Trader Joe’s Allegedly Mislabels Sunflower Seeds
A California resident has filed a putative nationwide class action against Trader Joe’s alleging that the company fails to disclose “the dangerously high” sodium content contained in its sunflower kernels and sunflower shells and then markets the products as a “good” or healthy snack. DiSimone v. Trader Joe’s Co., No. BC544924 (Cal. Super. Ct., Los Angeles Cty., filed May 6, 2014).
Claiming that the company deceives consumers by listing a single serving “with Shells” as containing 690 milligrams (mg) of sodium or “29%” of the total daily value established by the U.S. Food and Drug Administration (FDA), the plaintiff contends that the seeds and shells, which are also placed in the mouth, actually contain more than 2,350 mg of sodium, an amount that far exceeds a large order of McDonald’s French fries at 350 mg of sodium. The plaintiff further asserts that the average consumer will eat more than one serving and thus “double or triple the FDA recommended daily intake of sodium for the entire day,” and, in fact, “[a] consumer eating an entire 8-ounce bag of Sunflower Seeds would consume 9,412 milligrams of sodium.”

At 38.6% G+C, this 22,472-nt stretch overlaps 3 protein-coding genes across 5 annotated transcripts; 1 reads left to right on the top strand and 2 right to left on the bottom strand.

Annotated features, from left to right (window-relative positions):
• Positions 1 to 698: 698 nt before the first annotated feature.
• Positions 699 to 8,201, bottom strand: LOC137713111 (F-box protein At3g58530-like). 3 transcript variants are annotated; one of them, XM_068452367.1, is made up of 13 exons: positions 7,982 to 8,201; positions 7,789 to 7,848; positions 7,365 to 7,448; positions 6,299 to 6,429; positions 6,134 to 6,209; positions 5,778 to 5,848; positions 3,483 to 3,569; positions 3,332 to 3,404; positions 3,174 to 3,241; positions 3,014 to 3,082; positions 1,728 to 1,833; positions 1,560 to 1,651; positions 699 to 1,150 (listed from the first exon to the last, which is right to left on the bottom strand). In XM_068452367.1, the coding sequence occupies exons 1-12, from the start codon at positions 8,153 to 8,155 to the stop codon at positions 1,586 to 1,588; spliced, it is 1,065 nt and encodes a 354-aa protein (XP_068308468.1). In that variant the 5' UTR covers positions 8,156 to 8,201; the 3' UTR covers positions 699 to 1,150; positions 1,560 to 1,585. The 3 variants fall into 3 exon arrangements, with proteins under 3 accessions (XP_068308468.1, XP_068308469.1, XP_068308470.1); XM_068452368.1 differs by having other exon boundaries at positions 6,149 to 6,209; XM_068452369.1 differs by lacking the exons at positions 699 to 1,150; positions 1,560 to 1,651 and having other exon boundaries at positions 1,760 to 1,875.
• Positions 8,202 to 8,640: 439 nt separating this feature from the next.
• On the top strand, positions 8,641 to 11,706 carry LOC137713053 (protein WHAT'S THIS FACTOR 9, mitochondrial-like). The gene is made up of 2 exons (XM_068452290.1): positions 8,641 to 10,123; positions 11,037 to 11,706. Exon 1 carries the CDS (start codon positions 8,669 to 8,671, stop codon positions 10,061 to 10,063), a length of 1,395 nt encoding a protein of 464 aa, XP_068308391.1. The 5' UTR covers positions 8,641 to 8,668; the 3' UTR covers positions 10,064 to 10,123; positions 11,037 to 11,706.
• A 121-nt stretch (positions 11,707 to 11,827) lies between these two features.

Alleging violations of the state’s Consumers Legal Remedies Act, False Advertising Law and Unfair Competition Law, the plaintiff seeks an order prohibiting the alleged misconduct, attorney’s fees and costs.